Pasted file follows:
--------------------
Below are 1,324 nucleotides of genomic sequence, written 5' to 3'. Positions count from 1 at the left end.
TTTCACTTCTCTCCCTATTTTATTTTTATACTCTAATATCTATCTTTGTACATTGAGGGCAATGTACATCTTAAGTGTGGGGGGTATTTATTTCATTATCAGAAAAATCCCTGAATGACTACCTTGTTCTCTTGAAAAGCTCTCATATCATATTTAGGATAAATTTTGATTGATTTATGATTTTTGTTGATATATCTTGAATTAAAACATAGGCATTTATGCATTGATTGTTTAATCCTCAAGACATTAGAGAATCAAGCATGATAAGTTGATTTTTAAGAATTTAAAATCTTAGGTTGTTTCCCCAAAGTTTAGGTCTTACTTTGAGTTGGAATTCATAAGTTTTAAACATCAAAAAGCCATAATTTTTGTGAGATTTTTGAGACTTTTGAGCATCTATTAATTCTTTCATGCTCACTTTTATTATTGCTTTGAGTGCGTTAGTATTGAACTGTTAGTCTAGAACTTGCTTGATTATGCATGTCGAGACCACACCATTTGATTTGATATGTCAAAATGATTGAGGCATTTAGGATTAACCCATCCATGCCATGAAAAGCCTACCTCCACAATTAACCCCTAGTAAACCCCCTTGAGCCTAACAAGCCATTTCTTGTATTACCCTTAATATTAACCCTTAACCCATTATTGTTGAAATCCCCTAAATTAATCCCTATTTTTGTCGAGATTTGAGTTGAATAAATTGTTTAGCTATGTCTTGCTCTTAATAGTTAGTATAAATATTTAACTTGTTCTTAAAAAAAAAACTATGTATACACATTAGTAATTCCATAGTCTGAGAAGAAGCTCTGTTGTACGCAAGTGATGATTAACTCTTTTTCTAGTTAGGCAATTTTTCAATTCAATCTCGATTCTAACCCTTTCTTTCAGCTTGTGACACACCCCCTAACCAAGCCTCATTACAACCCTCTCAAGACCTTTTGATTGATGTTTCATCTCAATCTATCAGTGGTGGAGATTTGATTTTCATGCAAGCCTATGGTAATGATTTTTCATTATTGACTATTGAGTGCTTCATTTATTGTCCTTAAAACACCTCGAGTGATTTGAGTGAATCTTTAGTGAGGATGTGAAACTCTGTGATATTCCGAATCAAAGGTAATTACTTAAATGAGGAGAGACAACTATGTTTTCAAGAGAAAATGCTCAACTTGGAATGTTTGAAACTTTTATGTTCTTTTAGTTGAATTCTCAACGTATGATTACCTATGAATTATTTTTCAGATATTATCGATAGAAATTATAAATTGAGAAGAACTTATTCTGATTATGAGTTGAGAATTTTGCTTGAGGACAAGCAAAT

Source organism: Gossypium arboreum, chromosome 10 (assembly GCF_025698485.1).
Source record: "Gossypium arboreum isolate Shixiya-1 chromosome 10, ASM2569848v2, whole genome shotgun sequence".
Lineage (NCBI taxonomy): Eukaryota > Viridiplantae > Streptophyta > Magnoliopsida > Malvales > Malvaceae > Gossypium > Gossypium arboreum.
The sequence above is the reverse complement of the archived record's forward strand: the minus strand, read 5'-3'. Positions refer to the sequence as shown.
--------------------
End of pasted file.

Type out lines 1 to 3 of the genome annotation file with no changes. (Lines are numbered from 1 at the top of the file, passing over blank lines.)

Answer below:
Below are 1,324 nucleotides of genomic sequence, written 5' to 3'. Positions count from 1 at the left end.
TTTCACTTCTCTCCCTATTTTATTTTTATACTCTAATATCTATCTTTGTACATTGAGGGCAATGTACATCTTAAGTGTGGGGGGTATTTATTTCATTATCAGAAAAATCCCTGAATGACTACCTTGTTCTCTTGAAAAGCTCTCATATCATATTTAGGATAAATTTTGATTGATTTATGATTTTTGTTGATATATCTTGAATTAAAACATAGGCATTTATGCATTGATTGTTTAATCCTCAAGACATTAGAGAATCAAGCATGATAAGTTGATTTTTAAGAATTTAAAATCTTAGGTTGTTTCCCCAAAGTTTAGGTCTTACTTTGAGTTGGAATTCATAAGTTTTAAACATCAAAAAGCCATAATTTTTGTGAGATTTTTGAGACTTTTGAGCATCTATTAATTCTTTCATGCTCACTTTTATTATTGCTTTGAGTGCGTTAGTATTGAACTGTTAGTCTAGAACTTGCTTGATTATGCATGTCGAGACCACACCATTTGATTTGATATGTCAAAATGATTGAGGCATTTAGGATTAACCCATCCATGCCATGAAAAGCCTACCTCCACAATTAACCCCTAGTAAACCCCCTTGAGCCTAACAAGCCATTTCTTGTATTACCCTTAATATTAACCCTTAACCCATTATTGTTGAAATCCCCTAAATTAATCCCTATTTTTGTCGAGATTTGAGTTGAATAAATTGTTTAGCTATGTCTTGCTCTTAATAGTTAGTATAAATATTTAACTTGTTCTTAAAAAAAAAACTATGTATACACATTAGTAATTCCATAGTCTGAGAAGAAGCTCTGTTGTACGCAAGTGATGATTAACTCTTTTTCTAGTTAGGCAATTTTTCAATTCAATCTCGATTCTAACCCTTTCTTTCAGCTTGTGACACACCCCCTAACCAAGCCTCATTACAACCCTCTCAAGACCTTTTGATTGATGTTTCATCTCAATCTATCAGTGGTGGAGATTTGATTTTCATGCAAGCCTATGGTAATGATTTTTCATTATTGACTATTGAGTGCTTCATTTATTGTCCTTAAAACACCTCGAGTGATTTGAGTGAATCTTTAGTGAGGATGTGAAACTCTGTGATATTCCGAATCAAAGGTAATTACTTAAATGAGGAGAGACAACTATGTTTTCAAGAGAAAATGCTCAACTTGGAATGTTTGAAACTTTTATGTTCTTTTAGTTGAATTCTCAACGTATGATTACCTATGAATTATTTTTCAGATATTATCGATAGAAATTATAAATTGAGAAGAACTTATTCTGATTATGAGTTGAGAATTTTGCTTGAGGACAAGCAAAT

Source organism: Gossypium arboreum, chromosome 10 (assembly GCF_025698485.1).